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New Braunfels Herald Zeitung (Newspaper) - October 29, 1985, New Braunfels, Texas Heart transplant Nation patients recovering See Page 3A Comal River........... 290    cfs    (same) Wa tar Canyon inflow  924 cfs (down 264) Canyon outflow . . . 926 cfs (down 4,174) INotch Edwards Aquifer  625.34 (down .01) Canyon Lake level .... 911.76 (down .32) Conservatives Texas want Loeffler See Page 7A New Braunfels Herald New Braunfels. Texas Vol. 94-No. 212 T uesday October 29,1985 25 Cents 34 Pages—3 SectionsHurricane Juan avoids Texas coast HOUSTON (AP) — After taunting the Texas coast for two days, erratic Hurricane Juan moved eastward early today and unleashed its fury on southeastern Louisiana. “The worst for us is over," said Bill Patterson, spokesman for the National Weather Service office in Port Arthur. After stalling off the western Louisiana coast Monday, the surprise late-season storm backtracked and moved eastward. Its eye crossed southeast Louisiana’s desolate marshlands near Morgan City about 5 a.m. today. Three people were deH and at least nine were missing, including five men aboard a 100-foot crew boat. At 9 a.m. CST, Juan’s center was about 70 miles west-southwest of New Orleans, the weather service said. It was centered near latitude 30.1 north, 91.3 west, and was reported drifting northeastward at 5 to IO mph. Juan's maximum sustained winds remained at 85 mph with higher gusts in squalls, the weather service said. Hurricane warnings were raised from Port Arthur, Texas, to Mobile, Ala. Gale warnings were in effect from Port Arthur to Brownsville, Texas, and from Mobile east to Appalachicola, Fla. Hurricane warnings could be extended to the Florida Panhandle later today, forecasters said. The weather service also canceled flash flood watches and flood wat ches that had been in effect over portions of Southeast Texas and East Texas, but warned that additional rainfall during the day could cause flooding. “There’s been almost 7V4 inches of rain since Sunday,” Patterson said. “That’s a lot for October, which is normally the second driest month of the year.” The heavy rains and the threat of street flooding Monday morning caused school officials in Orange and Jefferson counties to dismiss schools by early afternoon. The Texas Department of Highways and Public Transportation also closed Texas Highway 87 because of high tides. Officials in the Golden Triangle area took a “wait and see” attitude before preparing to activate emergency services. Only one of IO evacuation centers setup along the Texas Gulf Coast remained open Monday night. Gale warnings are in effect from Port Arthur to Brownsville and east of the mouth of the Mississippi River to Apalachicola, Fla., the weather service said. Forecasters said earlier they were especially concerned about the threat of heavier rains because most of Southeast Texas already has recorded rainfall nearly every day for the past two weeks “This is the greatest threat for See JUAN, Page 7A Man charged with trespassing By DEBBIE DaLOACH Staff writer A 37-year-old San Marcos man was arrested and charged Monday with criminal trespassing, in connection with an Oct. 4 incident involving a pregnant woman in Comal County. Billy Ray Mobley of 518 IJnda Lane, Apt. J-7, San Marcos, has been released from custody on a $2,500 bond. Justice of the Peace Fred Stewart set the bond amount and issued the warrant for Mobley’s arrest, based on a investiation by Comal County Sheriff’s Investigator Kermit Kroesc he. The arrest was made Monday by Warrant Officer Bob Richardson. Kroesche said the victim was unharmed when the suspect walked into her house around ll p.m. on Oct. 4. “He walked in, uninvited, while she was in bed and stood out in the hall,” he added. Smash up □CRVL CLAK* HERALD ZflTONG New Braunfels Police patrolman Robert Owens looks at a Toyota that was involved in a collision with the van this morning at the intersection of Torrey and Lakeview. The driver of the Toyota, Kim Devitt, 20, of New Braunfels, was taken to McKenna Memorial Hospital for treatment. NBHS mascot recovering Mindy I^argent, New Braunfels High School’s “Eunice the Unicom” mascot, is in stable condition at McKenna Memorial Hospital after an accident before Friday’s New Braunfeis-Canyon football game. Largent, a senior, collided with Unicorn wide receiver Claude Portene during pre-game drills and was assisted from the field She was diagnosed as having a concussion and was taken to the hospital. Jim Streety, New Braunfels' football coach, said the accident occurred when {.argent headed toward the middle of the field to take part in the exchange of gifts between the schools' student councils. “She had been down on our end of the field, and she cut across toward the 50(-yard linei,” Streety said “She couldn’t really see where she was going inside that costume, and Claude just ran right into her at full speed.” Portene, a senior, was not injured “The first thing she asked when they got to her was if Claude was OK, Streety said SVHS without water School was cut short for students at Smithson Valley today, due to an electric problem that left the school without water. Sandra Jackson, Comal ISD public information officer, said a transformer belonging to CISD and located on campus was experiencing mechanical problems today. The problems had, in turn, left the water pump on campus without power. “So we’re having a water problem, but ifs really an electric problem,” she said. “We’ve found the part we need in San Antonio, but it will be several hours before water service is restored to the school. “That’s why classes are being dismissed today, but we will have school tomorrow I Wednesday),” she added. Jackson said students were dismissed after second period today, which ends around 10.30 a.m. Guadalupe allows reserves to work at fair Inside CLASSIFIED 14B COMICS 5B CROSSWORD BB DEAR ABBY 6B DEATHS 2A HOROSCOPE 3A OPINIONS_ 4A SPORTS 56A STOCKS_ 8A WEATHER 2A Utilities gets new trustee By SARAH DUKE Staff writer SEGUIN — Guadalupe County Commissioners voted Monday to allow county reserve deputies to work for the Guadalupe County Fair Association next year provided the association pays the county for the reserves’ work. This action came after the Texas Board of Private Investigators and Private Security Agencies received a complaint a few weeks ago that the officers were working for the Guadalupe County Fair Association. During the fair Oct. 11-12 reserve officers were working as security officers. The officers were to have been paid by the fair association. An investigator from the state board informed Guadalupe County Sheriff Melvin Harborth that reserve deputies are not licensed to work for any organization other than the county. Following Monday’s action by the commissioners, the reserve officers will be allowed to work for the fair association and taxing entities in the county. Reserve officers have been providing security at local high school football games. According to the commissioners, the officers will still provide security at games but the school districts will enter into a contract with the county for the services. The school districts will pay the county. The county will then pay the See RESERVES, Page 7AToday's Weather Comal County forecast calls for sunny skies today and Wednesday, becoming fair tonight. Winds will be from the northwest at 20 miles per hour today, decreasing to 5-10 mph tonight and shifting to northerly at 10-15 mph on Wednesday. Highs today and Wednesday should be in the low 80s, with a low tonight in the mid 50sDrive in closing Due to construction, all drive-m lines for New Braunfels Utilities will be closed Thursday through Nov. 20. Payments can be made at the NBU office, by mail or by the night deposit box. By DANA OVERSTREET Staff writer New Braunfels City Council Monday appointed a former Texas Power and Light Co superintendent to the New Braunfels Utilities board of trustees. E.C. Mornhinweg will take over the spot filled by chairman Bill Brown, who declined reappointment for personal reasons Mornhinweg, an electrical engineer, worked for the power company for 35 years. He served 15 of those years as superintendent of generation. In thanking the council for his unanimous appointment, Mornhinweg said he would help tile utilities board “formulate policy that will permit the utility system to operate economically. ’ ’ Also Monday, council appointed five members to the Drainage Board of Adjustment and Appeals. The board will oversee regulations set forth in the city's new drainage or dinance Terms of the members will expire with the ordinance in 1987 Members are M.D. Fischer, a design engineer and contractor; Atanacio Campos, a private citizen; Victor Sponenberg, a retired bridge, road and drainage specialist; Louis Haas, a contractor, and Bobbie Hasert, resident engineer with the Texas Department of Highways and Public Transportation. Also Monday, council: — Approved the recommendation from the Parks and Recreation Advisory Board to have Bechtoi, Hoffpauir and Ehrler conduct a resource management analysis for the parks and the golf course The firm will review existing fees at the pools, picnic tables, and other facilities and will analyze potential user fees and other funding sources for Camp Comal adult softball fields, the Babe Ruth fields, HEB soccer fields and other ballparks See COUNCIL, Page 7A Trial lawyers, prosecutors differ over advantages of amendments By LILLIAN THOMAS Staff writer Editor’s Note: A series of articles ob the state constitiitioaal amendments begins today. Amendments will be taken oat of sequence in groups with common themes. la the first article, Amendments ll, 12 and IS will be examined . All three deal with the criminal Justice system. Local prosecutors and district judges are backing Amendment ll, which will require that any challenge to an indictment’s wording be done before the trial begins. Local trial lawyers oppose the amendment though. “Passage of this amendment would eliminate many of the absurd technicalities which have allowed defendants to be set free because the appellate courts’ inability to be reasonable or logical in their interpretation of the law,” District Attorney Bill Schroeder said. County Attorney Bill Reimer agreed, saying that the amendment means that if the defendant’s lawyer cannot find anything wrong with the wording of an indictment or information before trial, he will in essence be accepting it. “Every voter who has ever gotten angry over criminals getting out on loopholes should vote for this,” Reimer said. “It will do away with letting a convicted murderer go free because the indictment did not specify whether the defendant drowned his victim in coffee, tea or milk.” Local trial lawyer John Chunn opposes the amendment, saying it means the state does not have to follow the law. “Until you sit in the position (rf the defendant, you can’t understand,” Chunn said. “But when it comes to the law, there are no technicalities or loopholes. The state either alleges the specifics of what they are accusing a person (rf, or they don’t." Distrct Judge Robert Pfeuffer who supports the amendment used another example where a defendant had to be reindicted because the indictment did not specify what part of the defendant’s anatomy was used to stomp to death his victim. Chunn pointed out however that even in cases where the defendant will not lose his freedom, appeals are allowed on the grounds that the pleadings are insufficient to support the evidence “What bothers me the most about it is the objections will have to be raised before the trial and perhaps even in a pretrial hearing," Chunn said “It’s about time that the law was as fair to victims as it is to the criminals,” Reimer said. “Plenty of safeguards are already in place for the defendant. If a lawyer overlooks a really essential defect, the See LAWYER, Page 7A Read about Comal County players of the week, Page SA ;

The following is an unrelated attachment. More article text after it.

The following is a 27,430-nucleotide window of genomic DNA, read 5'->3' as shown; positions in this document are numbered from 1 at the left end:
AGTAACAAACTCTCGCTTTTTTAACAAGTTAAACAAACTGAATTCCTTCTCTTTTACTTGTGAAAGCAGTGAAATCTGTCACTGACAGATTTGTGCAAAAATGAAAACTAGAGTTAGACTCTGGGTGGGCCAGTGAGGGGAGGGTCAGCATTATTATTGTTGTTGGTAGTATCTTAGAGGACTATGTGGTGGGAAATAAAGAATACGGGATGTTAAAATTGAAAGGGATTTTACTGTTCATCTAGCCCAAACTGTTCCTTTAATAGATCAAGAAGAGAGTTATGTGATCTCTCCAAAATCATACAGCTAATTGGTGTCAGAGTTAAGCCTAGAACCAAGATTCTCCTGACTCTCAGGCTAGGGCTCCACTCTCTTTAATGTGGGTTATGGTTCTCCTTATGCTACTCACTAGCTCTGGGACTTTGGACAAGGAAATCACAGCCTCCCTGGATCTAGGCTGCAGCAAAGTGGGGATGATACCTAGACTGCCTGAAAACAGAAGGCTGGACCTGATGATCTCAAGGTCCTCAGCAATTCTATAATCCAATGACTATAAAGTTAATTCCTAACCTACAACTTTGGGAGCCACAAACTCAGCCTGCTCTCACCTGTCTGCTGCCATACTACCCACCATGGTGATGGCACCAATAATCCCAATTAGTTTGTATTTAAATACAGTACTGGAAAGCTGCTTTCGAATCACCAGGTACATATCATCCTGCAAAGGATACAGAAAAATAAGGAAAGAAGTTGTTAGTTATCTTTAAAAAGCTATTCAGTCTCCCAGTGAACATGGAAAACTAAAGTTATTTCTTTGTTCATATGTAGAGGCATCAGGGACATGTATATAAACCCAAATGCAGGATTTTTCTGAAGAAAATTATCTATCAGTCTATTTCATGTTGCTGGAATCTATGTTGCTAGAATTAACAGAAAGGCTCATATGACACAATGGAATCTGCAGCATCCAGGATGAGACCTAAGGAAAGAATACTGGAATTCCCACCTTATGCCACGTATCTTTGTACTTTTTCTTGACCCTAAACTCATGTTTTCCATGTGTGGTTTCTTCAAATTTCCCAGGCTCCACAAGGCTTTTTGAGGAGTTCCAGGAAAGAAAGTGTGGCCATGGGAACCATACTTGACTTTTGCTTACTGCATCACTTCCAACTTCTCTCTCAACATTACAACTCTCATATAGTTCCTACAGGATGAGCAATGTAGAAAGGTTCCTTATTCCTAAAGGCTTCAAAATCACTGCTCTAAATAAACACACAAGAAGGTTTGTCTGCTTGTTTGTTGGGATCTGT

Clippings and Obituaries for the New Braunfels Herald Zeitung